BLITZER: I know you know this, Dana. The U.S. Conference of Bishops has just released a letter they have written to the Senate, saying the abortion language in this Senate bill is, what, enormously disappointing, completely unacceptable.

Here's the question. How is this going to affect the vote tomorrow night?

BASH: The vote tomorrow night probably not so much, but this probably will have an impact on what ultimately passes the Senate and certainly what ultimately passes Congress.

You remember this bishops -- the Catholic bishops, they had enormous power in the House. It was basically because of them that they passed very strict restrictions in the House. They are not happy, as you said, in this letter we just got that the Senate doesn't follow suit.

It doesn't seem right now as though there are the same kind of Democrats in terms of those who are really looking towards guidance from the Catholic bishops that there were in the House, but in terms of ultimately what will pass Congress and get to the president, the fact that they're once again laying down the marker, that is a sign of major division and problems on this issue once again for the president and Democratic leaders.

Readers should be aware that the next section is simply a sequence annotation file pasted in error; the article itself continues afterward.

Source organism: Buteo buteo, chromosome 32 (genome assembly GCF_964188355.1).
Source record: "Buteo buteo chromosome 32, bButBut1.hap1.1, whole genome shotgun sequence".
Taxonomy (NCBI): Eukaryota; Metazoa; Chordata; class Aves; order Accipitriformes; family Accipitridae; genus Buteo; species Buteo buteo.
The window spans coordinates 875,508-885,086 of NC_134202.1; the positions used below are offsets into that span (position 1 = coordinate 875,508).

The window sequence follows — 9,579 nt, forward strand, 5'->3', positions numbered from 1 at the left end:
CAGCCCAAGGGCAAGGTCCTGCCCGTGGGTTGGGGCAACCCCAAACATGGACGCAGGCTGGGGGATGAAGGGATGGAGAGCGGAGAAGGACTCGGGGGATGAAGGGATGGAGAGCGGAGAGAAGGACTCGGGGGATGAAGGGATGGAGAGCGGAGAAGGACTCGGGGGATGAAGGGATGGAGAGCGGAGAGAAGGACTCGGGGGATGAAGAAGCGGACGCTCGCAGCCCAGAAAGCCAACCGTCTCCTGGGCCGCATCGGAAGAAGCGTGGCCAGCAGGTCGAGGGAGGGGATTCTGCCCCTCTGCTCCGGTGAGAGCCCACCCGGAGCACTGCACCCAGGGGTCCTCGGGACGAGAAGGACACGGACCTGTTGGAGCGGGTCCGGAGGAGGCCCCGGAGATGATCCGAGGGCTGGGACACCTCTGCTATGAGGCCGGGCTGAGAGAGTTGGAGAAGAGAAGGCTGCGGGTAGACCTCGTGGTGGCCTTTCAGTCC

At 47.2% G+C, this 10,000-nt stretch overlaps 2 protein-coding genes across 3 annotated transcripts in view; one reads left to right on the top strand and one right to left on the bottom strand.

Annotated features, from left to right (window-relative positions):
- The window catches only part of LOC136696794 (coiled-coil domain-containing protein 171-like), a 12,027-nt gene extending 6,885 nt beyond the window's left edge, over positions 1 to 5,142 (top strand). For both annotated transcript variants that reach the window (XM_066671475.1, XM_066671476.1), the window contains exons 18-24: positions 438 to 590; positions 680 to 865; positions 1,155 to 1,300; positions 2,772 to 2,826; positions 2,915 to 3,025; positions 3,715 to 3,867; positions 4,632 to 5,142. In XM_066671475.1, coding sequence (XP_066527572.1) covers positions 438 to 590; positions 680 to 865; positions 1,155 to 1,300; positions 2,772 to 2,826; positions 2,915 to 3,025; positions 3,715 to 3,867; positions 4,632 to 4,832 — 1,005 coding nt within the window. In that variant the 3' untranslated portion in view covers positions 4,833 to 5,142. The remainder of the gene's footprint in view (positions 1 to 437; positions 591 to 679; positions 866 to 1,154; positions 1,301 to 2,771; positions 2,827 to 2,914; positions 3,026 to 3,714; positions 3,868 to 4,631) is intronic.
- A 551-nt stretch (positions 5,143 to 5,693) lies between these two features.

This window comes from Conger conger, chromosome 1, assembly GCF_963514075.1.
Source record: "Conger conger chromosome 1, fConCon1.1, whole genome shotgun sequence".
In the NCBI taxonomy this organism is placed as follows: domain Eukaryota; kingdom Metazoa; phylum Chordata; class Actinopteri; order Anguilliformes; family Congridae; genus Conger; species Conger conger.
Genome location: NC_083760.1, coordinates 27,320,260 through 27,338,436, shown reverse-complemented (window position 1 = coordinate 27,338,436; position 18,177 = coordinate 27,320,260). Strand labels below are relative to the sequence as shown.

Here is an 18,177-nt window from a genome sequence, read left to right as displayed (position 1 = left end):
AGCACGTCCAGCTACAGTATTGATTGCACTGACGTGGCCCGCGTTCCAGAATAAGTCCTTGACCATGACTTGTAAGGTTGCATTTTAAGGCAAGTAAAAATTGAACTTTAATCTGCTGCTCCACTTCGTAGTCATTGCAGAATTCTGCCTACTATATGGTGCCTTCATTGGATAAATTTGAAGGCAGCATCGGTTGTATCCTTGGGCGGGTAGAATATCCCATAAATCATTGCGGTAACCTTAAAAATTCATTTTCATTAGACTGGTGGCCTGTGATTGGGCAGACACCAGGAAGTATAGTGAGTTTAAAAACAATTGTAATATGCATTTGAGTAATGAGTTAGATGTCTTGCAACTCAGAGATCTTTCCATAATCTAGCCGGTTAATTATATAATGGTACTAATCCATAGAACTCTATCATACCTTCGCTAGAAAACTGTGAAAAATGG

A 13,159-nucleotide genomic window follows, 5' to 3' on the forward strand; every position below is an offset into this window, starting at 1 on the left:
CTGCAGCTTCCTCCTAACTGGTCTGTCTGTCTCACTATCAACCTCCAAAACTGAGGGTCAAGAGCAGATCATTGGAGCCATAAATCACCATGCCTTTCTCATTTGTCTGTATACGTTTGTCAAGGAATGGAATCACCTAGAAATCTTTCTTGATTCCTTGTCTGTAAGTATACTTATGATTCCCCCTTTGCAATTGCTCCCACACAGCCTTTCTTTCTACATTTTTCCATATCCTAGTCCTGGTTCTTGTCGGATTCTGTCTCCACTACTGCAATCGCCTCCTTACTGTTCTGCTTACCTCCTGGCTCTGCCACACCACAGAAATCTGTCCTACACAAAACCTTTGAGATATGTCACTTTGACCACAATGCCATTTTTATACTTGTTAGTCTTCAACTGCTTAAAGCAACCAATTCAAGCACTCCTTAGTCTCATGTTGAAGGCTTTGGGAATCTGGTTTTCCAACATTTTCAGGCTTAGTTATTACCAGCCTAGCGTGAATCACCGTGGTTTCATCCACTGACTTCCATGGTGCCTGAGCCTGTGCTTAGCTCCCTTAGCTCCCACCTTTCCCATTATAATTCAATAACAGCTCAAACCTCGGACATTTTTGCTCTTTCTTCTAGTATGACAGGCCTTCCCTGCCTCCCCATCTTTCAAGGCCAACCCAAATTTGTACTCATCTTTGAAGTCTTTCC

BLITZER: So complicated, every little part of this piece of legislation.

Dana, thanks very much.

If you think the health care reform effort in Congress already has been a marathon, just wait. There's plenty more to come after tomorrow's test vote.

If keeping track of it all gives you a headache, don't worry. Our national political correspondent, Jessica Yellin, is here to make it very, very understandable.


Jessica, explain how this procedure works.


The question is, do words like cloture and filibuster make you want to change the channel? Well, don't change it just yet. We want to give you an easy guide to what the Senate is up to on health care.

So, you have heard the Senate will be voting on health care this weekend. Now, if you're like most people, you probably think that means we will hear a final decision. But, no, in Congress, nothing's that easy.

Before anything ends, there will be many votes, amendments, and weeks of debate. But there are three huge votes to watch for. First, tomorrow night, it's what's called a vote on the motion to invoke culture on the motion to proceed to the bill, really.